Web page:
“Beds are not enough for all of them: they often sleep in two or more in the same bed, or some others put the beds together to sleep in four or five, or on the floor. There is not space enough for all of them, inside and in outside the prison, even a tiny space to spend their air time to which everyone should be entitled.

It is difficult to speak about human rights with regard to Solalà. It is the example of total negation of every sort of right. This inhuman situation of living drove some of the prisoners to write a letter addressed to “Cooperaitalia” “Human Rights” and “Derechos Humanos” reporting the cruel condition of life they are obliged to live in.”

[My bolding]

Baroncini is based in Rome and boasts an impressive portfolio.

*American-English uses disorienting, English-English uses disorientating. How we differ.

Two things today. First an important debate. Second my own reflections and housekeeping.


Ben Chesterton at DuckRabbit has had ongoing discussions with MSF / Medicin Sans Frontier / Doctors Without Borders for many months (years?) about the use of media and the fine line between MSF’s promotion of aid work and fair representation of the peoples they work with. Duck has opened a worthwhile debate with Pete Masters of MSF on the duckrabbitblog with regard this new MSF advertisement.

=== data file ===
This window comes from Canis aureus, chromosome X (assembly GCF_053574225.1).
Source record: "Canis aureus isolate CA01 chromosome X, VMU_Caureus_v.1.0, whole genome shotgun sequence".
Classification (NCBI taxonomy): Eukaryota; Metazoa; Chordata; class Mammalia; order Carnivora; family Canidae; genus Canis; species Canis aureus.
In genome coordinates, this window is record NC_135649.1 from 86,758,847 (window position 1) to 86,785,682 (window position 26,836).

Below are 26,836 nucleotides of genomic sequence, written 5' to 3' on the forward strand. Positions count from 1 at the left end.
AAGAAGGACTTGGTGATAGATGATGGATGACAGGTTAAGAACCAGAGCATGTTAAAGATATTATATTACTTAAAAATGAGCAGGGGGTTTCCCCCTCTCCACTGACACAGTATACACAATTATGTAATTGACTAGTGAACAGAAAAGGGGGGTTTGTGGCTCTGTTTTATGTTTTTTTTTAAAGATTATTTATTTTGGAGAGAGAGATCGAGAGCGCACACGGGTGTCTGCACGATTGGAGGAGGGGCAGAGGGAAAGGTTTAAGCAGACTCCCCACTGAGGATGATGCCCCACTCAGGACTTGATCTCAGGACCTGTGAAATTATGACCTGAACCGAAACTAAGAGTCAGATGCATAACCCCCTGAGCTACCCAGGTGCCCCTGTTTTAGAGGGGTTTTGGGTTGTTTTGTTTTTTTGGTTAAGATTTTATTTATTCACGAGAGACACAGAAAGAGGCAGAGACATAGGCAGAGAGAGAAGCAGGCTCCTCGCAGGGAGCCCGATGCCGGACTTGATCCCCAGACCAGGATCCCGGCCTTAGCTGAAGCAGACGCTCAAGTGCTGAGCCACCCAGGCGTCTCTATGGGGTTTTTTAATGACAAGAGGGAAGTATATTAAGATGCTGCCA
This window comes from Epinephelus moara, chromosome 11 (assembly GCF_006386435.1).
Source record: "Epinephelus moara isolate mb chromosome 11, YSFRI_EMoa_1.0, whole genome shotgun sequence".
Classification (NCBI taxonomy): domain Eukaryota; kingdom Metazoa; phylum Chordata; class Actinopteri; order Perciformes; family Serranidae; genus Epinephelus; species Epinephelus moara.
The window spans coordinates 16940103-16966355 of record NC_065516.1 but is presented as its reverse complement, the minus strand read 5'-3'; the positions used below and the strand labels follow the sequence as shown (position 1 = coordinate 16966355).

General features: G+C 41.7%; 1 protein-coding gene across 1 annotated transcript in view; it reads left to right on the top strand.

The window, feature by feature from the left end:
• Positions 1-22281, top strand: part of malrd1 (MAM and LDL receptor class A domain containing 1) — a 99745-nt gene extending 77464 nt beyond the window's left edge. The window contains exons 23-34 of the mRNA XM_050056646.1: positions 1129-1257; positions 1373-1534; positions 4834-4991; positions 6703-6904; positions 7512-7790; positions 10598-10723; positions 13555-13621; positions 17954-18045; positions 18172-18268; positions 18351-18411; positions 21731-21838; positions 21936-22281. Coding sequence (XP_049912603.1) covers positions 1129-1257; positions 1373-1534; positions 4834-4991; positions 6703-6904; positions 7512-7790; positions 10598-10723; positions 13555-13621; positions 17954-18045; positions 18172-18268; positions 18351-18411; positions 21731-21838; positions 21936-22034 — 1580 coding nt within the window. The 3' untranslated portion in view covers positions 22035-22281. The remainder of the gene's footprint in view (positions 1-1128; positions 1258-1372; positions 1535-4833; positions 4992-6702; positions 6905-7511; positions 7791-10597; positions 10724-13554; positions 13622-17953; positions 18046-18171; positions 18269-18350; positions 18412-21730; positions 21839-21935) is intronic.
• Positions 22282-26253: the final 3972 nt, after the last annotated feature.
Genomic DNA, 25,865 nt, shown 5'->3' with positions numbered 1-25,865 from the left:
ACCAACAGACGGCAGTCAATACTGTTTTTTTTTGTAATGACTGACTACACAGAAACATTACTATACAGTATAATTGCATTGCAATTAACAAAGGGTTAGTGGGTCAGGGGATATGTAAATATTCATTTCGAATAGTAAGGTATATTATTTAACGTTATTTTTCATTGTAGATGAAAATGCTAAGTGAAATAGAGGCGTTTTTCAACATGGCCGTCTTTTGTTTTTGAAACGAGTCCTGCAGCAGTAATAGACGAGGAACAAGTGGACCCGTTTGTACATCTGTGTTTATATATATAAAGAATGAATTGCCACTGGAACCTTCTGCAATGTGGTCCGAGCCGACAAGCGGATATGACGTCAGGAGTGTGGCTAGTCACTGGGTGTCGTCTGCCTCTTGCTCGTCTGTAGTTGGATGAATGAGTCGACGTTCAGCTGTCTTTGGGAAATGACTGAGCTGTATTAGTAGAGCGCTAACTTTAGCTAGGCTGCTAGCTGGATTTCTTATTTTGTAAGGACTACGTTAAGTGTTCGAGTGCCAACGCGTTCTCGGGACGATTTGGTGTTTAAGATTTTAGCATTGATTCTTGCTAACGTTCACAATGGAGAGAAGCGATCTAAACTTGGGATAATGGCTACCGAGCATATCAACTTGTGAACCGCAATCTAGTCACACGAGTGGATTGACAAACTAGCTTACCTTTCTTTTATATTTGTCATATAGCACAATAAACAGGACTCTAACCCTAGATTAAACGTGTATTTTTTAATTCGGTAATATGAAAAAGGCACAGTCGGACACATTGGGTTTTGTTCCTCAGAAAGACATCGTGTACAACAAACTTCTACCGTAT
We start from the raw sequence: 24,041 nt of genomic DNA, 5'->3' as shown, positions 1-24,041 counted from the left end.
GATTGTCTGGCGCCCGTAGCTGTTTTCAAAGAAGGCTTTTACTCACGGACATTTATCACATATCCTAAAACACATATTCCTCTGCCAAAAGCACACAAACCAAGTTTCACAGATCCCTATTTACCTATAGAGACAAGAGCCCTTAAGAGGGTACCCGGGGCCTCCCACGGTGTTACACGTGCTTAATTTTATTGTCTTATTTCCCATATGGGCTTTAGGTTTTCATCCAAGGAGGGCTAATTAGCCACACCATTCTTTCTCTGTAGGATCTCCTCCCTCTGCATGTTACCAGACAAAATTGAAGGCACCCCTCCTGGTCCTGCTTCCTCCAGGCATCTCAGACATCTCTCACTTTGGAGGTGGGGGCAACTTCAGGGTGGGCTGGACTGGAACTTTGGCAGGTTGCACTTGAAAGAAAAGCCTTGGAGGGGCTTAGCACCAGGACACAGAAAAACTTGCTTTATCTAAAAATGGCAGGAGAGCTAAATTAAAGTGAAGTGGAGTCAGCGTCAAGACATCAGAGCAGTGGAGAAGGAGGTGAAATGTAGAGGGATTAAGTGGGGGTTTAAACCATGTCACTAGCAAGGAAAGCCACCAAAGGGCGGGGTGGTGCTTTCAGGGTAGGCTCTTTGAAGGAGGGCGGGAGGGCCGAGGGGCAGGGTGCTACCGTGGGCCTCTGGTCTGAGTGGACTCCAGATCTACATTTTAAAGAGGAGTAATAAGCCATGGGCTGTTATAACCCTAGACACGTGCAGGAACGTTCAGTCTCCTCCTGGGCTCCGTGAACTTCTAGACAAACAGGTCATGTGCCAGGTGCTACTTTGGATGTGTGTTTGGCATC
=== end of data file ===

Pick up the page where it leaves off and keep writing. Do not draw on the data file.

Feel free to add your comments over on Duck’s blog. I know Ben will appreciate and we should all benefit, right?

house keeping

In absolutely no way related – AND, I encourage you not to presume the fictional scene in the MSF ad as one set in Africa – I’d like to return to an image I featured on Prison Photography in December.

McKulka Tim - Sudanese Detention Facility. UNMIS

The image is by Tim McKulka. The caption reads: The container which serves as a detention facility as human rights and protection officers make an inspection of the capacity of police and prison service.  UNMOs from Torit team site were engaged in a long range patrol to Chukudum along with various civilian sections of UNMIS in order to assess the security and social conditions of the area.

Last night, I had the great privilege of attending a YPIN World Affairs Council presentation by Tim McKulka and his partner Anyieth D’Awol about Human Rights in Sudan. There were a few thing that I took from the talk:

1. The problems in Darfur are very serious, but Darfur is not the only conflict in Sudan
2. Things are better now than they were one, two or three years ago – if you measure better by fewer deaths.
3. The predominant source of unrest in the Sudan always stems from the growth of the capital, Khartoum, at the expense of the periphery.